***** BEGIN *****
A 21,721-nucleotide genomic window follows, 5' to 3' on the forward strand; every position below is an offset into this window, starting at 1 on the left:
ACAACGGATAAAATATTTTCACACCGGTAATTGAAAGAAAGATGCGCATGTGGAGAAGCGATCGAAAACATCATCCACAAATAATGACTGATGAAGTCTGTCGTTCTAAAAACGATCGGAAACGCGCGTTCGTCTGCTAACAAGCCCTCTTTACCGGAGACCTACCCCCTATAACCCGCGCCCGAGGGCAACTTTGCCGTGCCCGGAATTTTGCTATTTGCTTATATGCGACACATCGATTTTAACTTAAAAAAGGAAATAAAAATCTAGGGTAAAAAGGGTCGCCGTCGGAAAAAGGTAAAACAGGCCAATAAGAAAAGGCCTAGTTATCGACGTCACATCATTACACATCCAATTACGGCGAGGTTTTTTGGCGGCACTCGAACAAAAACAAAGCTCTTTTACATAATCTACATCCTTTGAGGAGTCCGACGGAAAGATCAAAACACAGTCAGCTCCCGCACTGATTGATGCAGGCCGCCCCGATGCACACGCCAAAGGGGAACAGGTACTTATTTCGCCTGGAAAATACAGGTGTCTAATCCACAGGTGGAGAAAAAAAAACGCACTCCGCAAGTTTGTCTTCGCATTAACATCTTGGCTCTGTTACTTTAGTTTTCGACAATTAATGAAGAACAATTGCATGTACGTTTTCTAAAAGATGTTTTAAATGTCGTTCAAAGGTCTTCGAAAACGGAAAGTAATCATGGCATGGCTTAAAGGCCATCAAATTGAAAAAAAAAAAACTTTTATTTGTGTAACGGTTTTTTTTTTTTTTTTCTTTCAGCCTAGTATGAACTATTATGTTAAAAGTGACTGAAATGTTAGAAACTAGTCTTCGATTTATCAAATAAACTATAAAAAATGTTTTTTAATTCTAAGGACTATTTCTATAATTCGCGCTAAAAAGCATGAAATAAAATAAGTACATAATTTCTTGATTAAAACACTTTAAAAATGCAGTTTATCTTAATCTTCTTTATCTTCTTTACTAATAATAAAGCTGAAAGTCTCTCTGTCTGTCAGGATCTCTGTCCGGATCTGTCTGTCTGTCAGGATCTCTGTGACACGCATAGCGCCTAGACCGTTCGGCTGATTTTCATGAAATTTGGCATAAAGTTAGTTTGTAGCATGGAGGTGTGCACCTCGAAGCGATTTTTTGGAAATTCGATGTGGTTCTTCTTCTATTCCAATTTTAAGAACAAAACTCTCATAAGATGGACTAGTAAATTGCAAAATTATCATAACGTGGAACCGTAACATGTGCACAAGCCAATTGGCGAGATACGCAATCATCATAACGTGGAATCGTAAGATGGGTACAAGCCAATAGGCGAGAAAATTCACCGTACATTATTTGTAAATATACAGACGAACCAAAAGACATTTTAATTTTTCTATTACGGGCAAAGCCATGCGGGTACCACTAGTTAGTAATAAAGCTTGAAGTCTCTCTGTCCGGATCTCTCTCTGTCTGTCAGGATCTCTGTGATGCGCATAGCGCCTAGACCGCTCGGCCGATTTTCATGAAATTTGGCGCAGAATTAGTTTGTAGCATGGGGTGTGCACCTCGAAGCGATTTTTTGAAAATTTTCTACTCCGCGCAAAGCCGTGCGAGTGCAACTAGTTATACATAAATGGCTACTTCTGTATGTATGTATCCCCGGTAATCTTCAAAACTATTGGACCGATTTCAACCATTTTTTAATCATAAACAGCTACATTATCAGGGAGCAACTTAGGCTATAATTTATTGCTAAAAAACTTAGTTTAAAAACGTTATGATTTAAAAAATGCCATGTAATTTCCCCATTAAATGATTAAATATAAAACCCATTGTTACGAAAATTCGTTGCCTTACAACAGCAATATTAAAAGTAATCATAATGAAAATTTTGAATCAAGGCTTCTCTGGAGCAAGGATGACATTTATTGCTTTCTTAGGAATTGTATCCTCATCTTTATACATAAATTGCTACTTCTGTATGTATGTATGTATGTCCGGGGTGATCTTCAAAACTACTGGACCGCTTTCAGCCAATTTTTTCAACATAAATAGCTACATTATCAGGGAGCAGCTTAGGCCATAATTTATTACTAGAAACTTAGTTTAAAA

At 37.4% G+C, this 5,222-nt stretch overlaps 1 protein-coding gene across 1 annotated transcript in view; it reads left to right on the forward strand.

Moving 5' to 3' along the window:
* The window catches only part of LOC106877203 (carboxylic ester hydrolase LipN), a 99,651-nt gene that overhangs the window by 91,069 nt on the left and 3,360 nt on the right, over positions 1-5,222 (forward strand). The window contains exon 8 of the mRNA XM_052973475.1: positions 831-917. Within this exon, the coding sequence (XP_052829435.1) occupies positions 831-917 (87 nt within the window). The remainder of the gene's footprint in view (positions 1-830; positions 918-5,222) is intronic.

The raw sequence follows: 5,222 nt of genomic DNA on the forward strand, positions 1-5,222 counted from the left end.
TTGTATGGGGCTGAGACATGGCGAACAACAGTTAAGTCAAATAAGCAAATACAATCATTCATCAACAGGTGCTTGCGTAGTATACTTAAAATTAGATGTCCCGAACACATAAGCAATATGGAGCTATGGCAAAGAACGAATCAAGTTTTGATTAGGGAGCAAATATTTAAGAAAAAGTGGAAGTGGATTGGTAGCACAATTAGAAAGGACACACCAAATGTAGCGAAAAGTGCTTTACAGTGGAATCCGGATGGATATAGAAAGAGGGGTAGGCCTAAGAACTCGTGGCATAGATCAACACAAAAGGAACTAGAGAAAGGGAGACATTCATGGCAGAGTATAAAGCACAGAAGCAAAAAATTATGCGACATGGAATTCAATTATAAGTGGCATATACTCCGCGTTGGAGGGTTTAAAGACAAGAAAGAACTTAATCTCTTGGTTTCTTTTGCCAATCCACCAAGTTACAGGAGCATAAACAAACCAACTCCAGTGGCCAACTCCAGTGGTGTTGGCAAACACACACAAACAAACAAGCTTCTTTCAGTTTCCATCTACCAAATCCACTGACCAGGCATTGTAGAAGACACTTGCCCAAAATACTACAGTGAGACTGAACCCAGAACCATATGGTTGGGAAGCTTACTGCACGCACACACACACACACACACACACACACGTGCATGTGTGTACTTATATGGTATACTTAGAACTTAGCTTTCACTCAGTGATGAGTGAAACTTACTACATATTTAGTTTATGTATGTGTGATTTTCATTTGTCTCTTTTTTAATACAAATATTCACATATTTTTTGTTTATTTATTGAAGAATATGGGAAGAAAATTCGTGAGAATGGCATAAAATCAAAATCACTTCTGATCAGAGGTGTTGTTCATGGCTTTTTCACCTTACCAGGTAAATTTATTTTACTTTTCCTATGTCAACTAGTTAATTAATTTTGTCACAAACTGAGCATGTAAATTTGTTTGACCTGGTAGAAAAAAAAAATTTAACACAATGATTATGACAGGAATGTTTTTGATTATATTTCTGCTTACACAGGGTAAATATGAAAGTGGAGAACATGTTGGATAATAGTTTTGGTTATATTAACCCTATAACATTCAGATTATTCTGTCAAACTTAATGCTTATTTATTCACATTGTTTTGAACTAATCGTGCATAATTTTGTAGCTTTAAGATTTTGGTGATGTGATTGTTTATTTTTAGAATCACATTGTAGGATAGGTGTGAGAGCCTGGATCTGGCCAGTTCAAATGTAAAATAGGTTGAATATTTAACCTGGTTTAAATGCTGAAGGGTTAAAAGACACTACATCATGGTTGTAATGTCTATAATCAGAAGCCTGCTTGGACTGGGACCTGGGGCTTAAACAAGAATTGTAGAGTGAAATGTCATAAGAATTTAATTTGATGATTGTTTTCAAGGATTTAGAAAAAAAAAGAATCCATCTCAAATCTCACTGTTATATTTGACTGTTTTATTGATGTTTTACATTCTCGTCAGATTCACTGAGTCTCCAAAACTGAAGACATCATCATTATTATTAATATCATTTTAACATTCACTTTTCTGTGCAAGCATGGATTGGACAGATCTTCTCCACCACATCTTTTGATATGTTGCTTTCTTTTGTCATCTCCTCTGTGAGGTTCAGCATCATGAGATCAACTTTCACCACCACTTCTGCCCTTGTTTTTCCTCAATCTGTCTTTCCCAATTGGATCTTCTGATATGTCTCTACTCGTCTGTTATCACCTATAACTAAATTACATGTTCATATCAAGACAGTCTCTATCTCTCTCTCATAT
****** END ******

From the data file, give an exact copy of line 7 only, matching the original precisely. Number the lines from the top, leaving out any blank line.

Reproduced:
TTGTATGGGGCTGAGACATGGCGAACAACAGTTAAGTCAAATAAGCAAATACAATCATTCATCAACAGGTGCTTGCGTAGTATACTTAAAATTAGATGTCCCGAACACATAAGCAATATGGAGCTATGGCAAAGAACGAATCAAGTTTTGATTAGGGAGCAAATATTTAAGAAAAAGTGGAAGTGGATTGGTAGCACAATTAGAAAGGACACACCAAATGTAGCGAAAAGTGCTTTACAGTGGAATCCGGATGGATATAGAAAGAGGGGTAGGCCTAAGAACTCGTGGCATAGATCAACACAAAAGGAACTAGAGAAAGGGAGACATTCATGGCAGAGTATAAAGCACAGAAGCAAAAAATTATGCGACATGGAATTCAATTATAAGTGGCATATACTCCGCGTTGGAGGGTTTAAAGACAAGAAAGAACTTAATCTCTTGGTTTCTTTTGCCAATCCACCAAGTTACAGGAGCATAAACAAACCAACTCCAGTGGCCAACTCCAGTGGTGTTGGCAAACACACACAAACAAACAAGCTTCTTTCAGTTTCCATCTACCAAATCCACTGACCAGGCATTGTAGAAGACACTTGCCCAAAATACTACAGTGAGACTGAACCCAGAACCATATGGTTGGGAAGCTTACTGCACGCACACACACACACACACACACACACACGTGCATGTGTGTACTTATATGGTATACTTAGAACTTAGCTTTCACTCAGTGATGAGTGAAACTTACTACATATTTAGTTTATGTATGTGTGATTTTCATTTGTCTCTTTTTTAATACAAATATTCACATATTTTTTGTTTATTTATTGAAGAATATGGGAAGAAAATTCGTGAGAATGGCATAAAATCAAAATCACTTCTGATCAGAGGTGTTGTTCATGGCTTTTTCACCTTACCAGGTAAATTTATTTTACTTTTCCTATGTCAACTAGTTAATTAATTTTGTCACAAACTGAGCATGTAAATTTGTTTGACCTGGTAGAAAAAAAAAATTTAACACAATGATTATGACAGGAATGTTTTTGATTATATTTCTGCTTACACAGGGTAAATATGAAAGTGGAGAACATGTTGGATAATAGTTTTGGTTATATTAACCCTATAACATTCAGATTATTCTGTCAAACTTAATGCTTATTTATTCACATTGTTTTGAACTAATCGTGCATAATTTTGTAGCTTTAAGATTTTGGTGATGTGATTGTTTATTTTTAGAATCACATTGTAGGATAGGTGTGAGAGCCTGGATCTGGCCAGTTCAAATGTAAAATAGGTTGAATATTTAACCTGGTTTAAATGCTGAAGGGTTAAAAGACACTACATCATGGTTGTAATGTCTATAATCAGAAGCCTGCTTGGACTGGGACCTGGGGCTTAAACAAGAATTGTAGAGTGAAATGTCATAAGAATTTAATTTGATGATTGTTTTCAAGGATTTAGAAAAAAAAAGAATCCATCTCAAATCTCACTGTTATATTTGACTGTTTTATTGATGTTTTACATTCTCGTCAGATTCACTGAGTCTCCAAAACTGAAGACATCATCATTATTATTAATATCATTTTAACATTCACTTTTCTGTGCAAGCATGGATTGGACAGATCTTCTCCACCACATCTTTTGATATGTTGCTTTCTTTTGTCATCTCCTCTGTGAGGTTCAGCATCATGAGATCAACTTTCACCACCACTTCTGCCCTTGTTTTTCCTCAATCTGTCTTTCCCAATTGGATCTTCTGATATGTCTCTACTCGTCTGTTATCACCTATAACTAAATTACATGTTCATATCAAGACAGTCTCTATCTCTCTCTCATAT